A BELATED Happy New Year to you all. Most of you are probably focused on attempts to undo the booze and calorie damage of the festive season – and, of course, adjusting to coming back to work. But given the nature of this paper, it would be remiss for me to ignore the prevailing economic climate.
There will, inevitably, be an increase in alcohol duty this year (and for several to follow), so the price of wines will rise, to which the best response, paradoxically, is to spend more. The more expensive the bottle the less the proportion of the cost goes to the exchequer as the duty paid is related to alcohol content, not to cost price. It has been said many times but bears repeating: the price of cheap wine is mostly tax and packaging; do yourself a favour and spend a bit more.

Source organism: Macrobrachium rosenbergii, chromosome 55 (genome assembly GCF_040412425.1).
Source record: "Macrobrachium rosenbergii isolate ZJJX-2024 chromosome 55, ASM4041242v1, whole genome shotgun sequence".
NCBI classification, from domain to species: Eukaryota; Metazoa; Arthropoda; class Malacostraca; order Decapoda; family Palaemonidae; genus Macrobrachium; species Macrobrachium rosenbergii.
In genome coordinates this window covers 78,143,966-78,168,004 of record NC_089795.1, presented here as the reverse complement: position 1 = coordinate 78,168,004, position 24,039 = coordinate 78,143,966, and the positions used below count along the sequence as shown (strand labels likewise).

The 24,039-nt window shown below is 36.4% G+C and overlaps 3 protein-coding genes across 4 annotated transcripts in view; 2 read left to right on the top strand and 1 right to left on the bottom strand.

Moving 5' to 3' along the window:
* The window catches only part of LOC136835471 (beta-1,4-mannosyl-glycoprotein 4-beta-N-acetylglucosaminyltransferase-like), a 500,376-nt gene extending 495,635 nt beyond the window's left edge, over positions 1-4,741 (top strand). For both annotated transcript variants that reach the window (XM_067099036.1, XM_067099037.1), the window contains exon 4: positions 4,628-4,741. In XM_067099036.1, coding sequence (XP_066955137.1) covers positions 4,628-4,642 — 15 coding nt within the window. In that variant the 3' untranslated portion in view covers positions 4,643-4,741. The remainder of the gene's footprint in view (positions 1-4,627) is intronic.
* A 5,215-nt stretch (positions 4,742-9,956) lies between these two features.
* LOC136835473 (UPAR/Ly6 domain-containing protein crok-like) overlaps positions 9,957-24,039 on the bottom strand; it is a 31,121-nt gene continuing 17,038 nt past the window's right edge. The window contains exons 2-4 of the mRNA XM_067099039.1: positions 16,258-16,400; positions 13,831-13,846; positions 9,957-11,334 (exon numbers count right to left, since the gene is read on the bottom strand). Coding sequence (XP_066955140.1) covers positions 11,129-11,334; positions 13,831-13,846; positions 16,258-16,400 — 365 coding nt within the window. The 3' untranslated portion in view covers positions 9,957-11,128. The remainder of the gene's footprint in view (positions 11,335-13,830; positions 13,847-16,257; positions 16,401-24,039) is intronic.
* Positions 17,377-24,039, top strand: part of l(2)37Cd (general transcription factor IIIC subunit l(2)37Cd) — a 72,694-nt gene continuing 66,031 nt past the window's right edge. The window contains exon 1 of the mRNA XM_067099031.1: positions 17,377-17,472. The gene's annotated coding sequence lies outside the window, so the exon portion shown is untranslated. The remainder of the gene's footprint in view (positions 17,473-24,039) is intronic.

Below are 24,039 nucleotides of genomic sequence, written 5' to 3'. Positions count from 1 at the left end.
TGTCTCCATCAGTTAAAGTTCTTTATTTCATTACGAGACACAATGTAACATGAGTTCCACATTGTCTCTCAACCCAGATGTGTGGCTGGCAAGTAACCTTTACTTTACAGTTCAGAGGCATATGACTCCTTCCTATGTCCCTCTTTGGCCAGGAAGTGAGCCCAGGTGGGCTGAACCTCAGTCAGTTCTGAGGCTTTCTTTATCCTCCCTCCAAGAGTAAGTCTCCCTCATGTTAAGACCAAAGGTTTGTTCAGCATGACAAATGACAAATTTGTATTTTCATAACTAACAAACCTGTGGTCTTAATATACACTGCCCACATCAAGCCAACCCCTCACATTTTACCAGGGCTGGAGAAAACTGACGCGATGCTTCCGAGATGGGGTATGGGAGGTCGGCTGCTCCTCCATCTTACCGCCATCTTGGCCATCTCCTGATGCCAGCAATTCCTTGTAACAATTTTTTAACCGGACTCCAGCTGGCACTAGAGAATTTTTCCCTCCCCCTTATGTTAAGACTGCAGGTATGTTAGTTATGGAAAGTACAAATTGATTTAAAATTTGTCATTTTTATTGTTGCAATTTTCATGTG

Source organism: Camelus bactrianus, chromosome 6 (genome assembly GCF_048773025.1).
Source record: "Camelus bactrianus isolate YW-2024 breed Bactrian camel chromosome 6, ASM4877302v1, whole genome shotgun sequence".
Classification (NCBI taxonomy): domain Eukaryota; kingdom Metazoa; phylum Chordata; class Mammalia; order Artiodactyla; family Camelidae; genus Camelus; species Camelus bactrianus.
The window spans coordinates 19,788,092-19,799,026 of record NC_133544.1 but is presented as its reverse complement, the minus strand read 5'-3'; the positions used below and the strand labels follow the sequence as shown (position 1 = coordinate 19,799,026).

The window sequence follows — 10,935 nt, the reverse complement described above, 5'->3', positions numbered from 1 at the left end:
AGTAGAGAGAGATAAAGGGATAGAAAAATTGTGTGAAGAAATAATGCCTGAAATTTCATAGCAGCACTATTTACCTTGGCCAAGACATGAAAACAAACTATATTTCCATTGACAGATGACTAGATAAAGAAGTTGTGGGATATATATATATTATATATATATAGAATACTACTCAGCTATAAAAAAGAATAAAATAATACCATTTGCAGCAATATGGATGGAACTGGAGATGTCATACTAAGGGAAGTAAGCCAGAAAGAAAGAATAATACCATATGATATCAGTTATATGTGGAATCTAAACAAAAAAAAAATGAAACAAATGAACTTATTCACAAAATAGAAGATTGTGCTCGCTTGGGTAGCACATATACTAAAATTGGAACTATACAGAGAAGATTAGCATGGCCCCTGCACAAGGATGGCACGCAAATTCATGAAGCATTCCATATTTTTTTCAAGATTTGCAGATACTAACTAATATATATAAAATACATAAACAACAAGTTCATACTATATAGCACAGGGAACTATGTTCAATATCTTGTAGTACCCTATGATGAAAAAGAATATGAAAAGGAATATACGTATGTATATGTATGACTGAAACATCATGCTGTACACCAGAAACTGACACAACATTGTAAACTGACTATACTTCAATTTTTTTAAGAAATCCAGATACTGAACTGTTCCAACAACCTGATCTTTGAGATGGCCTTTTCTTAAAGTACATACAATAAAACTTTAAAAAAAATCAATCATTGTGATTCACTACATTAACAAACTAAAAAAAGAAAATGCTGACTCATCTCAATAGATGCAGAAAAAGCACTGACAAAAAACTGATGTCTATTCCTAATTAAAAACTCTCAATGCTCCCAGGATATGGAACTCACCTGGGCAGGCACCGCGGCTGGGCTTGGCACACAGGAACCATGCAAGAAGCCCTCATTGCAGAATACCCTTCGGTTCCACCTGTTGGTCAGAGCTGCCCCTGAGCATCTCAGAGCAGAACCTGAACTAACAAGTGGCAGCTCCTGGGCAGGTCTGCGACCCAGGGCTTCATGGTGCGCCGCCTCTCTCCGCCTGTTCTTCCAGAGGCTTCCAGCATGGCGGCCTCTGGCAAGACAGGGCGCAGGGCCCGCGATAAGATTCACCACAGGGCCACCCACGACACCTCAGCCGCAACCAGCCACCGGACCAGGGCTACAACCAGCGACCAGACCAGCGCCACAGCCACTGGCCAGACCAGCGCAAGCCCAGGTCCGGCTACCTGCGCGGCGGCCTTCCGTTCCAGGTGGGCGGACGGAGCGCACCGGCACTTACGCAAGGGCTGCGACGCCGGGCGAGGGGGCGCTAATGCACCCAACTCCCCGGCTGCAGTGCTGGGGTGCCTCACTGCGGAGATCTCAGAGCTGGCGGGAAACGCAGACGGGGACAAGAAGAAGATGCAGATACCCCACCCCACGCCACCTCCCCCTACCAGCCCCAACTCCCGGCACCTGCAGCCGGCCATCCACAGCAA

On the plus side, if the euro continues to slide vis-a-vis the pound, the cost of importing wines from Europe will decrease. I would expect this to feed through to selling prices rather more slowly than the duty increase as wine merchants tightened their belts and absorbed a lot of the increases last time around.
As for Alpine pleasures, if you find yourself hitting the slopes this winter, try and find time between the glühwein and Jaegermeister to drink some of the local wines. I tend to go to Austria to ski (though not this year, what with our new arrival) and the aromatic local whites (particularly Grüner Veltliner which ranges in style from appley and crisp to fat and spicy) or the crunchy reds (look out for Blaufränkisch which has a kind of sour cherry and pepper character, or juicy Pinot Noir cousin St Laurent – unlike in French you pronounce the final “t”) are fabulous accompaniments to Alpine cooking.
However you greet the New Year I hope that you don’t let the mood of gloom stop you from opening a good bottle or two. It’s no time to stop drinking wine.
Follow Andrew on Twitter @LutyensWine